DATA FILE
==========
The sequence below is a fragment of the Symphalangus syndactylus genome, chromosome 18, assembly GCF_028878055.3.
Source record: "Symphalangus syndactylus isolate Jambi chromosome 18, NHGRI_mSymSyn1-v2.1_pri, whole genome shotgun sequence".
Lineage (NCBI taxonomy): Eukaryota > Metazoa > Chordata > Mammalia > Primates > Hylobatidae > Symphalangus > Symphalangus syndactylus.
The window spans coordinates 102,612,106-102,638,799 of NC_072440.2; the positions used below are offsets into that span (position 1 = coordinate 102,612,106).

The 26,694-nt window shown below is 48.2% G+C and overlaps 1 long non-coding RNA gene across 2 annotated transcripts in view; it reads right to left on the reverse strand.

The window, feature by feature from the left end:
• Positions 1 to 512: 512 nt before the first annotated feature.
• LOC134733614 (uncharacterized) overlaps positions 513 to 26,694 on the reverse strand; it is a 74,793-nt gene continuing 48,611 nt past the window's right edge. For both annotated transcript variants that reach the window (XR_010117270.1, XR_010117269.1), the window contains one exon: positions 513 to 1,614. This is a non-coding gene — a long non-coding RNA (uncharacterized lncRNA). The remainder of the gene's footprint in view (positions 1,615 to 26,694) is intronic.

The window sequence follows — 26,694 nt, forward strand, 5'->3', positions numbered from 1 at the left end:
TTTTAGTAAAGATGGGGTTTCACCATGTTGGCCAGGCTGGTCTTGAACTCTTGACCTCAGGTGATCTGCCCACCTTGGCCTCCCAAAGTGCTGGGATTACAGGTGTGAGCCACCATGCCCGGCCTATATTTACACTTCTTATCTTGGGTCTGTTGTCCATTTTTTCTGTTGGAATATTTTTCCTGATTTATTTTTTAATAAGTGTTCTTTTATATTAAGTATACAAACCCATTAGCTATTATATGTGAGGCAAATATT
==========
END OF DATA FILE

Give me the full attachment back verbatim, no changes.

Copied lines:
The sequence below is a fragment of the Symphalangus syndactylus genome, chromosome 18, assembly GCF_028878055.3.
Source record: "Symphalangus syndactylus isolate Jambi chromosome 18, NHGRI_mSymSyn1-v2.1_pri, whole genome shotgun sequence".
Lineage (NCBI taxonomy): Eukaryota > Metazoa > Chordata > Mammalia > Primates > Hylobatidae > Symphalangus > Symphalangus syndactylus.
The window spans coordinates 102,612,106-102,638,799 of NC_072440.2; the positions used below are offsets into that span (position 1 = coordinate 102,612,106).

The 26,694-nt window shown below is 48.2% G+C and overlaps 1 long non-coding RNA gene across 2 annotated transcripts in view; it reads right to left on the reverse strand.

The window, feature by feature from the left end:
• Positions 1 to 512: 512 nt before the first annotated feature.
• LOC134733614 (uncharacterized) overlaps positions 513 to 26,694 on the reverse strand; it is a 74,793-nt gene continuing 48,611 nt past the window's right edge. For both annotated transcript variants that reach the window (XR_010117270.1, XR_010117269.1), the window contains one exon: positions 513 to 1,614. This is a non-coding gene — a long non-coding RNA (uncharacterized lncRNA). The remainder of the gene's footprint in view (positions 1,615 to 26,694) is intronic.

The window sequence follows — 26,694 nt, forward strand, 5'->3', positions numbered from 1 at the left end:
TTTTAGTAAAGATGGGGTTTCACCATGTTGGCCAGGCTGGTCTTGAACTCTTGACCTCAGGTGATCTGCCCACCTTGGCCTCCCAAAGTGCTGGGATTACAGGTGTGAGCCACCATGCCCGGCCTATATTTACACTTCTTATCTTGGGTCTGTTGTCCATTTTTTCTGTTGGAATATTTTTCCTGATTTATTTTTTAATAAGTGTTCTTTTATATTAAGTATACAAACCCATTAGCTATTATATGTGAGGCAAATATT